I don’t know all the reasons behind why we’re leaving. So, if this post leaves you with more questions than you had originally … well, you can join in with the “I’m not sure I understand’s,” of our family. I’ll share more as it develops, but this one thing I’ll say. God is doing some crazy stuff and setting the stage to show up in big ways in the lives of the Fong family. So we’ll wrap up things here, say some heartache-inducing good-byes, and return to America to pursue some new possibilities there.

And we’ll trust God with all of the why’s.

 

 

Not so different after all

Hands down, the best thing about living in Thailand is the opportunity to engage people of many different cultures. We get to engage Thai culture, but because there is a fairly large expat community here, we’ve also had the opportunity to talk with and learn from people from many different countries on numerous continents.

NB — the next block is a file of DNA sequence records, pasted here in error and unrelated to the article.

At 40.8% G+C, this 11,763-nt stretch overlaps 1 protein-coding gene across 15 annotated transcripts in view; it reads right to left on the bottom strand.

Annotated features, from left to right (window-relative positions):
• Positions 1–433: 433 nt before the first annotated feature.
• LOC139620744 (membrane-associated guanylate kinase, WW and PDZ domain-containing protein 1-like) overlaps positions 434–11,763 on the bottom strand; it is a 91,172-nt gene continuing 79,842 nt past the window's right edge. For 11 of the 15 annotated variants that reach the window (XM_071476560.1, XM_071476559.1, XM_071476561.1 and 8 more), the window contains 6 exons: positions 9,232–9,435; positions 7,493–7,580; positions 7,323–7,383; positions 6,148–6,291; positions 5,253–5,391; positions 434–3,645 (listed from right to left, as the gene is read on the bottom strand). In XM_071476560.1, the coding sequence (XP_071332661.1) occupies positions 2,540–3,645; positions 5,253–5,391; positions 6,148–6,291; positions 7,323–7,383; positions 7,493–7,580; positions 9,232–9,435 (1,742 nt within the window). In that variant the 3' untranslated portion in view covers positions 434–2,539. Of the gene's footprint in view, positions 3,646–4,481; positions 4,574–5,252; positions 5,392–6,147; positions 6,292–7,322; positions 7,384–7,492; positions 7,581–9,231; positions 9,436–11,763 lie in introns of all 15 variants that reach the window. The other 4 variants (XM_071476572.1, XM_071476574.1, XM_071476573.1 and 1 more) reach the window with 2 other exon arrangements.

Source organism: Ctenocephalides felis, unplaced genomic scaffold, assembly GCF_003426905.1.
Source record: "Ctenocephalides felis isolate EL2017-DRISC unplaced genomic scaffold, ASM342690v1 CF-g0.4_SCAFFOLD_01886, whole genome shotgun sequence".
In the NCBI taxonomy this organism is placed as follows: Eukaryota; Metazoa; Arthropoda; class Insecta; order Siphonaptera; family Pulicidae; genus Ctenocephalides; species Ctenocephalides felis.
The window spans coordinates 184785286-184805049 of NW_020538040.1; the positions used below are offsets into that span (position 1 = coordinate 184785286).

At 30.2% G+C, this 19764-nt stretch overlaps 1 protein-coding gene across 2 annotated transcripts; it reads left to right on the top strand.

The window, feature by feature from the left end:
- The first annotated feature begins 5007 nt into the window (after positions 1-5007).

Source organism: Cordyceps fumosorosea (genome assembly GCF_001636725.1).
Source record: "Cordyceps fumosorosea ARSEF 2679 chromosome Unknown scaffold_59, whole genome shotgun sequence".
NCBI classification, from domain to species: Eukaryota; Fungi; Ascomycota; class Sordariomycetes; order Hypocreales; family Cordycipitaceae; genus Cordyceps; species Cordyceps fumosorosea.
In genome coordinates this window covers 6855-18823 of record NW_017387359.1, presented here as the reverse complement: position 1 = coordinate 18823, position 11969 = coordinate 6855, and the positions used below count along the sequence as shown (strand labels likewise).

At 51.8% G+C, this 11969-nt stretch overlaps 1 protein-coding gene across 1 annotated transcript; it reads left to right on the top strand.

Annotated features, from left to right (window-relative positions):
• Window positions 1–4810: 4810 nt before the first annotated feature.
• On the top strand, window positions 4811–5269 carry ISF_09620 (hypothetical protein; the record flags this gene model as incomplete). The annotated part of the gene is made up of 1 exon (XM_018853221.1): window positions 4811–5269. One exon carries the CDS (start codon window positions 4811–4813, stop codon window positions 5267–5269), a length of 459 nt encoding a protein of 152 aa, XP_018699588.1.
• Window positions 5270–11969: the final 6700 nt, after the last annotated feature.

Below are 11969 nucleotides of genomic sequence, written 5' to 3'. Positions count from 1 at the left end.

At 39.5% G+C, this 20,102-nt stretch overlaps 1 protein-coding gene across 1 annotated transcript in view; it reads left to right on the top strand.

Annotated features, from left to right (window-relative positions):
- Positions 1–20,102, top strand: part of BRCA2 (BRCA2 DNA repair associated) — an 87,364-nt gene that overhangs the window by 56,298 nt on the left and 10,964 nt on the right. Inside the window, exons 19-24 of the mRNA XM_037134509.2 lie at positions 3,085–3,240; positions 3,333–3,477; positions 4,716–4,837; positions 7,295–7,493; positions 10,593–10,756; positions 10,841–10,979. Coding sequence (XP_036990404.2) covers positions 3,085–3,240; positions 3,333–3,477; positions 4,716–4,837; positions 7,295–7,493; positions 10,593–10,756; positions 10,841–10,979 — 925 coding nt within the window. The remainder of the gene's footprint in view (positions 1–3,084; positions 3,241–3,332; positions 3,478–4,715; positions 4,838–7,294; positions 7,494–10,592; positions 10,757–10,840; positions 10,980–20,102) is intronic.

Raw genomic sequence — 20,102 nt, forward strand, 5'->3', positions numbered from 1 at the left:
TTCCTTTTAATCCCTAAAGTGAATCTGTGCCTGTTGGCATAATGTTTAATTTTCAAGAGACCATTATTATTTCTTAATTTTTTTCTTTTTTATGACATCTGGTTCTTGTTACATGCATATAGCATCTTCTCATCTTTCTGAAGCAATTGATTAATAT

For instance, I am learning a lot about Swedish culture from our Swedish friends who just live down the road. My ancestry is largely Swedish, but learning about Swedish culture from family who is several generations removed from Sweden is very different from learning from those who have actually grown up there. It has been so fascinating and I at times worry that my consistent question-asking will be off-putting to our kind friends. Thankfully, they’re super gracious about it, so for now, I’ll keep asking my questions. And then there are our British friends – I am coming to appreciate the use of different words, such as “lovely” and “brilliant.” (On a side note, I think everyone should have some British friends; I could listen to that accent all day!) I am learning more about national health care, which countries make up the UK, and that the same English words often mean different things to them than they do to me. And although there are currently language barriers that prevent me from learning all the things about Thai culture that I would like to, I am learning a lot simply by observing, talking to others who have lived here longer, and talking with the Thai who speak a bit more English.